How to Speed up Slow ICloud Sync

When you need access to data like contacts, calendar events, and photos across all your devices, iCloud is your best friend. And yet, it is often our best friends who can really get on our nerves. I know the frustration when an iCloud backup takes so long that I end up canceling it. (Of course, this act of impatience leaves me even more frustrated, and then I resort to texting myself with grainy versions of the photos I needed to sync in the first place.)

Under ideal conditions, the iCloud sync process will only take a few seconds. However, if this seems like it will take forever to you – or you’re just as impatient as I am – here are a few simple steps to keep things running efficiently.

Why iCloud sync can be slow

If iCloud backup is turned on automatically, your device should back up when your phone is powered, locked, and connected to Wi-Fi. The main reasons for freezing or slow synchronization are low power consumption or poor network connection.

For optimal backup speed, make sure all your devices are connected to a reliable Wi-Fi or cellular network. Whatever the battery percentage, it doesn’t hurt to plug your device into a power source, especially if you’re trying to sync a lot of data.

For photos in particular, images won’t sync automatically if your iPhone is in low power mode. According to Apple’s support page , the time it takes to upload your photos and videos to iCloud depends on the size of your collection and your internet speed. If you have a large collection of photos and videos, it may take longer than usual to load.

Connect to the same Wi-Fi

In addition to a reliable network connection, make sure the devices you want to sync are connected to the same network. This way, iCloud can transfer data directly between devices instead of “bypassing” iCloud servers.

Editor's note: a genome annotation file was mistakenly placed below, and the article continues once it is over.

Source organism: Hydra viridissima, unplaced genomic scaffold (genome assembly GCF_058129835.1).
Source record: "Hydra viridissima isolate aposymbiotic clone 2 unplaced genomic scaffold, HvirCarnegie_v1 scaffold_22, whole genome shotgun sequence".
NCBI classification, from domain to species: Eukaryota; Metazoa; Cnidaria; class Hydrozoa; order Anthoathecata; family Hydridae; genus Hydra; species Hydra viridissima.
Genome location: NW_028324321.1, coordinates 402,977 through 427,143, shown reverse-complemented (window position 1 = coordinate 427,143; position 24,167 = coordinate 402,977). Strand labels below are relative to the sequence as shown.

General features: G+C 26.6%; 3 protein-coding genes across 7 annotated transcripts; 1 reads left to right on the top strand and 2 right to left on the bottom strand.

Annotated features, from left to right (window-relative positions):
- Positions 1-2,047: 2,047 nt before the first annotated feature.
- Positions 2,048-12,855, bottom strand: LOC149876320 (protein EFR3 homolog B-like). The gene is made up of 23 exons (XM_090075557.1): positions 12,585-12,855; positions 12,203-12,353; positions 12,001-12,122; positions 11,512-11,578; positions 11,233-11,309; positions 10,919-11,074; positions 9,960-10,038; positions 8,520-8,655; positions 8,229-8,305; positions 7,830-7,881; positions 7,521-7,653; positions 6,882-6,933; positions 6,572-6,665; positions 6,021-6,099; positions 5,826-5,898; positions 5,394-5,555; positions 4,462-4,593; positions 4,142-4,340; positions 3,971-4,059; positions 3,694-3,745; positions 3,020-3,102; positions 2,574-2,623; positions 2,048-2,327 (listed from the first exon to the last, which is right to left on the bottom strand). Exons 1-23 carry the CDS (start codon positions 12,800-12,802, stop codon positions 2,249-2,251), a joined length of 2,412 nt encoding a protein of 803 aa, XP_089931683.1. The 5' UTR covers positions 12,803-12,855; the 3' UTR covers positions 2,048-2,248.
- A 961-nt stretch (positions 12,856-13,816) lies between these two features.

Check available storage space

First, make sure you have enough free iCloud space on your account. Tap Settings > [your name] > iCloud > Manage Storage, which will tell you how much iCloud storage you’re using and which apps are taking up the most space. Consider deleting infrequently used apps that are taking up space, or you can upgrade your iCloud storage plan to store more data. Learn how to buy additional iCloud storage .

Check for updates

Make sure you have the latest version of macOS on a Mac, iOS on an iPad, or iPhone, or Windows on a PC.

You can also double check that iCloud services are working properly by visiting Apple ‘s system status page to make sure there aren’t currently any software issues that you can’t control.

Make sure sync is enabled

Whether your iCloud backups are automatic or manual, make sure all the devices you want to sync are (1) set to the same time and date and (2) have iCloud Drive/Documents & Data enabled . Here’s how to enable iCloud backup automatically:

  • iOS: Settings > Apple ID > iCloud > iCloud Drive. Switch iCloud back to “On”
  • Mac: System Preferences > iCloud > make sure all iCloud services you want to sync are checked.

To manually back up your phone via iCloud, go to Settings > [your name] > iCloud > iCloud Backup > Back Up Now. In the same way, you can check when your device was last successfully backed up.

For contacts and calendars: forced sync

If you’ve made changes to your contacts or calendars on one device that aren’t showing up on another, this is a manual trick to make them show up on the new device.

Select the app on your iOS device. For calendars, click the Calendars button at the bottom of the page; For contacts, select Groups. On the next page, drag the screen down until the spinning activity icon appears at the top. The activity icon should spin briefly and you should find that iCloud has synced your calendars for you.

Sign out of iCloud and sign back in

The classic “power off and back on” method: if your network, power, and system updates are out of control, you should try logging out of your iCloud account on your iOS device or Mac and then logging back in.

Shared folder hack

One of the user tips posted on this Apple forum suggests creating an iCloud shared folder for yourself. The idea is that, for example, waiting for one photo to be backed up like one of many can take forever while the photos are synced across devices. Instead, you can take a shortcut by uploading this image to iCloud Drive. This works best when you are trying to isolate specific downloads from a much larger backup.

Here’s how to create an iCloud shared folder . Give it a try and let us know and let all your devices be in sync from now on.

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